It is vitally important that we do not assume knowledge or expertise. Yes, we may see more people cycling on our streets as fewer use buses and trains, but do we know if this forms a basis for a future public transport strategy without proper research?

One of the most frequently asked questions of this pandemic has been what do people want to change, and what do they want to keep the same as we move to the recovery phase. This will form the basis of the strategies councils put in place for the future of their local areas, and any changes or adaptations to public services. Good evidence needs to inform that decision-making process and prevent anything which might put people at risk.

Authenticity and honesty of message will be important for all institutions going forward. Slogans such as ‘now more than ever’ or ‘together but apart’ are easy to trot out, but real traction will be gained by those organisations which show rather than tell. For councils, just announcing that you have an ambitious recovery strategy will not be enough – it needs to be grounded in the special context of the place, be ambitious but also realistic.

So, what are the tools and techniques that can be used to gain the right insight?

In pre-COVID-19-times, research may have included face-to-face engagement with residents, but while this now hindered, much can be done remotely, online or using secondary sources. Methods such as online and telephone surveys can continue, and digital approaches are starting to reshape how research is done. The Government Social Research Profession, for example, has issued guidance on social media analysis.

Representative surveys of the local population are one of the most effective and reliable pieces of research. Whether carried out by telephone or online, a survey can help answer questions that can’t be sourced elsewhere and ensure that your data is up-to-the-minute. They can also enhance existing knowledge. You might know how many people visit their local library, but a survey can help you understand why.

Many councils have set up citizen’s panels which can provide an effective sounding board – particularly during a time when so much of our activities are taking place remotely and online.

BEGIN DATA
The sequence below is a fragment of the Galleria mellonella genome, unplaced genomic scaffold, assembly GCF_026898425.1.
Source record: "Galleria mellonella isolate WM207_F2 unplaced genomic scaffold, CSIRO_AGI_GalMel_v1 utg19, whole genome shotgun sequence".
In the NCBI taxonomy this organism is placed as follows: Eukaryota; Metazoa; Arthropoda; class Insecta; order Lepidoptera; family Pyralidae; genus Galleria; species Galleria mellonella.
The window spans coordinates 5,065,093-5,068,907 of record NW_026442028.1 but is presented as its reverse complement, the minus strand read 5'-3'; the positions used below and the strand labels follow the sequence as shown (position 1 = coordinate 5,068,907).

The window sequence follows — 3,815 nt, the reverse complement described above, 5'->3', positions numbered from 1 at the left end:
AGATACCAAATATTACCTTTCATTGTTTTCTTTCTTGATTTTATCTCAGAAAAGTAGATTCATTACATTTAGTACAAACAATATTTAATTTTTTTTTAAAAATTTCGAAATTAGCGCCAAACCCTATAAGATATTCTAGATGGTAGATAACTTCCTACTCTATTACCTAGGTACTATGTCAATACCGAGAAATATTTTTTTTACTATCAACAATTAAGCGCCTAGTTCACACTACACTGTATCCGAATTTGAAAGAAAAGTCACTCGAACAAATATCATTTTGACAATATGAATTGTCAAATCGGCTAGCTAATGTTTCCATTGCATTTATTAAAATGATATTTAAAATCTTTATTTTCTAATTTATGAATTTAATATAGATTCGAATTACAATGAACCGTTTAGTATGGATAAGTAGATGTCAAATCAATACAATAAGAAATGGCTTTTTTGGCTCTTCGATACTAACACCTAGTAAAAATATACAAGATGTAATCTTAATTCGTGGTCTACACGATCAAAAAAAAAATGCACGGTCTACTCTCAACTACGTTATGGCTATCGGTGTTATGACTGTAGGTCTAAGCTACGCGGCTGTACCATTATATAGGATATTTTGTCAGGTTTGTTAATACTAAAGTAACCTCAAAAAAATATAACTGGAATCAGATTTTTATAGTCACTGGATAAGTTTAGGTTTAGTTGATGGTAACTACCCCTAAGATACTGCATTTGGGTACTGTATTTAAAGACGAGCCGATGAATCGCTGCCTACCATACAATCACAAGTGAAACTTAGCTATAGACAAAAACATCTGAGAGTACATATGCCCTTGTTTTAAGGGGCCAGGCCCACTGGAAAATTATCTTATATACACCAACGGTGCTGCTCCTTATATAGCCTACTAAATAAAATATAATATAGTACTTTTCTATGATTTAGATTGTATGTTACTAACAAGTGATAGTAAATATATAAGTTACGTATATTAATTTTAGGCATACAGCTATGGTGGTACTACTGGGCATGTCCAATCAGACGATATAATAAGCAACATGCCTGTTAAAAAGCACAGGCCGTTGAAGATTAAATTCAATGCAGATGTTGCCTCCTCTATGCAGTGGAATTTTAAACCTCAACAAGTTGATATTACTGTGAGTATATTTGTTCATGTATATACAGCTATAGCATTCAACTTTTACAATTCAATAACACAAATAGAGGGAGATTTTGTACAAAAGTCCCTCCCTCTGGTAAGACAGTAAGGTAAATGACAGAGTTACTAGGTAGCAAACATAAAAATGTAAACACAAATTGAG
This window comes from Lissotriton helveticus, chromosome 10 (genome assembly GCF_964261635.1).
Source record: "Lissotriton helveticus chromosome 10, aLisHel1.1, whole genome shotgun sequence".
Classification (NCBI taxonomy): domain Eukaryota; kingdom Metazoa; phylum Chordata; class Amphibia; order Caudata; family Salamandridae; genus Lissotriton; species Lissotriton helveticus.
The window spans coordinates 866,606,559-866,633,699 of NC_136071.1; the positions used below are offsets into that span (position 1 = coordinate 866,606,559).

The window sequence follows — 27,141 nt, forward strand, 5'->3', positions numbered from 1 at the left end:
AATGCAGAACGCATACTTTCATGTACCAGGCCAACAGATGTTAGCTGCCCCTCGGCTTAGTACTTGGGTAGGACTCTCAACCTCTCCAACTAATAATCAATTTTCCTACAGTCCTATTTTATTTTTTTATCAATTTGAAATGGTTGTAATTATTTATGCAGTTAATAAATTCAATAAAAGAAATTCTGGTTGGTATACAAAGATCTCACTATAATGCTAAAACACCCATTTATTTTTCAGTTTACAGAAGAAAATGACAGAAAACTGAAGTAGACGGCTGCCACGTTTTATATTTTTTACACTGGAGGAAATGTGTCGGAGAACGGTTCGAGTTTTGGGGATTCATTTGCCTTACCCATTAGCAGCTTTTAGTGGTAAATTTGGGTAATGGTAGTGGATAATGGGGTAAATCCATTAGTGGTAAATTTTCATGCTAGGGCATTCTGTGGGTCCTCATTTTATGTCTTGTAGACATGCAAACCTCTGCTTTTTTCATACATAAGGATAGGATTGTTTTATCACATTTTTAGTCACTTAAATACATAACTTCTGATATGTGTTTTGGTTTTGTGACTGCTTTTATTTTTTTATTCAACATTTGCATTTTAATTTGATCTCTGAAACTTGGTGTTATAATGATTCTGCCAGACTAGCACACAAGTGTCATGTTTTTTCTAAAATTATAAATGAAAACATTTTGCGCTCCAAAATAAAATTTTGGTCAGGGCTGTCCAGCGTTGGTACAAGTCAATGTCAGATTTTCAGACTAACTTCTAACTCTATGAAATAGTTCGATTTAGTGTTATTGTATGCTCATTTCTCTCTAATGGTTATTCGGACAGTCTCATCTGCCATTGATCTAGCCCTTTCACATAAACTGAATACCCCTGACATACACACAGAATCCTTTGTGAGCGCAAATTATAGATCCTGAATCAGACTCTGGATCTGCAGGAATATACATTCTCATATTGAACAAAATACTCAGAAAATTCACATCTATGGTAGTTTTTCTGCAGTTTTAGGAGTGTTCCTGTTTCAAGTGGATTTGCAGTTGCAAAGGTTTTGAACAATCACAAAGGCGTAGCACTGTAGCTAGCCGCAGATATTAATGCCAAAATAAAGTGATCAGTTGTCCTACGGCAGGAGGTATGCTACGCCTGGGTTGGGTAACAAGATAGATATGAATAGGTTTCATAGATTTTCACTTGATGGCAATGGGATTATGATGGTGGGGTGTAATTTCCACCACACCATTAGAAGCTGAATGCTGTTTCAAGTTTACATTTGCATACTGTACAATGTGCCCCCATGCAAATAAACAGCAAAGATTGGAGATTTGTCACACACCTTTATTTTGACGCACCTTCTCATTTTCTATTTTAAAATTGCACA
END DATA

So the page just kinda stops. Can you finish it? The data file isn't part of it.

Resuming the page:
There are plenty of official statistics produced by public bodies that may hold the information you need at a local level, and many of these can be accessed via the LGA’s data platform LG Inform. The Government Statistical Service has produced a handy list of survey questions by topic to help make statistics more comparable. Improving comparability, of course, presents more opportunities to benchmark and share.

The Government’s decision to relax the rules around public notices and allow them to be placed online has also potentially opened more opportunities to increase engagement. We are seeing more consultations happening online, and planning decisions being made virtually.

The pandemic has exacerbated many inequalities, with coronavirus disproportionately impacting upon different parts of our communities. As we plan towards recovery, it will be vitally important to engage with underrepresented groups to ensure their voices are heard.

We know that recovery will look very different across the country. Some areas are thinking ahead to the opportunities presented by a potential increase in domestic holidays, while others will be uniquely impacted by the decline in certain sectors of the economy. This will mean areas within regions will recover in a different way, which means councils will potentially be less reliant on their existing and traditional networks. A seaside resort in the south east may find it better to compare itself with a similar place in the north west, rather than its geographical neighbours, for example.

Data and insight can give councils the confidence to know its communications will work. An understanding of audience is fundamental to the success of any organisation, not least during times like these.